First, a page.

KHN Morning Briefing

Summaries of health policy coverage from major news organizations.

Disparity In Medicare Provider Payments In Oregon, Data Show

Information gleaned from the federal government's Medicare data dump shows that Oregon providers and provider groups were paid $508 million in 2012. However, some providers made more than others. Meanwhile the Milwaukee Journal Sentinel is reporting that arising from the data, Wisconsin Congressional members want physicians rated on quality of care. 

The Oregonian: Oregon Medicare Data Shows Disparity In Provider Payments
Medicare paid $508 million to Oregon providers and provider groups in 2012. But some providers made much more than others. New information released by the federal government shows 15 Oregon providers made more than $1 million from the government health care program set up for people 65 or older. But the typical provider made far less, with the median reimbursement coming in at $18,890. The data is broken down by provider, city, and procedure, letting consumers and researchers slice the information in different ways. The data release is the latest example of a larger transparency trend, meaning consumers have more access to health care spending data than ever, said John McConnell, a health economist who heads the Center for Health Systems Effectiveness at Oregon Health & Science University (Budnick, 4/14).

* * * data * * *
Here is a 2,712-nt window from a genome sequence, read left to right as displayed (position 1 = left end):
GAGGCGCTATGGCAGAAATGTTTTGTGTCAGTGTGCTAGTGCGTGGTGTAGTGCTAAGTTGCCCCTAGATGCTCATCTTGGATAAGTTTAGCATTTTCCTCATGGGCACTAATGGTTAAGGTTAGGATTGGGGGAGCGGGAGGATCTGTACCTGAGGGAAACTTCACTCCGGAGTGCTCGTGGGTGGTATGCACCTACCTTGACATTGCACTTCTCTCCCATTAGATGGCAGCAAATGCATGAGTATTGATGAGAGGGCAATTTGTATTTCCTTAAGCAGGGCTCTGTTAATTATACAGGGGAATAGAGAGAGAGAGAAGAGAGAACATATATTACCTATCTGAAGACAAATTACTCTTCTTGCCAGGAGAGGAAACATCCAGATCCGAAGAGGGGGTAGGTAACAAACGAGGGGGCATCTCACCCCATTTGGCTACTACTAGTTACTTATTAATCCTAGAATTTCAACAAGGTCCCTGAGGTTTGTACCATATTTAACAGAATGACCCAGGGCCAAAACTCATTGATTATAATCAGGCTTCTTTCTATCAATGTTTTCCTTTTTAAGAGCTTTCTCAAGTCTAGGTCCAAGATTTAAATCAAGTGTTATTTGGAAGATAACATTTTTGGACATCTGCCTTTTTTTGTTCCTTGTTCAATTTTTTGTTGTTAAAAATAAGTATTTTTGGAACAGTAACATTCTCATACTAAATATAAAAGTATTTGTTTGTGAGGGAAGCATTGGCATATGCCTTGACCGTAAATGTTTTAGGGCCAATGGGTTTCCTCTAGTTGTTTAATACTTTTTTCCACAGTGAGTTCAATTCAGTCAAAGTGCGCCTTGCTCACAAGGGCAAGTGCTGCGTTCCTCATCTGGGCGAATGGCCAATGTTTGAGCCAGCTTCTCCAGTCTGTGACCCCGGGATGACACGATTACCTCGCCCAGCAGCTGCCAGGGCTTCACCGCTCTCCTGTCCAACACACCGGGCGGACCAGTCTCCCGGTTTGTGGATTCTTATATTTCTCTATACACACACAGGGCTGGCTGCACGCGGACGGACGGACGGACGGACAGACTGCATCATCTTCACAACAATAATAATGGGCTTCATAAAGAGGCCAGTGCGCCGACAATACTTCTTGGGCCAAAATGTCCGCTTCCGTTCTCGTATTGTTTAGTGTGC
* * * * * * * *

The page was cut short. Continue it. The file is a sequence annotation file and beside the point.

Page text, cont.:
The Milwaukee Journal Sentinel: Wisconsin Congressional Members Want Physicians Rated On Quality Of Care
The government's unprecedented release of information about Medicare payments to doctors last week drew national attention, particularly spotlighting individual physicians who collected millions of dollars for treating Medicare patients in 2012. One Milwaukee eye doctor received more than $8.6 million in Medicare payments, by far the most received by an individual doctor in Wisconsin that year. A Florida doctor topped them all, receiving $20.8 million. But the information, which disclosed the total amounts of Medicare payments made to more than 880,000 physicians and other health care providers, did not include the detail needed to determine what really matters: Which doctors provide high-quality care in the most cost-effective way? (Boulton, 4/14). 

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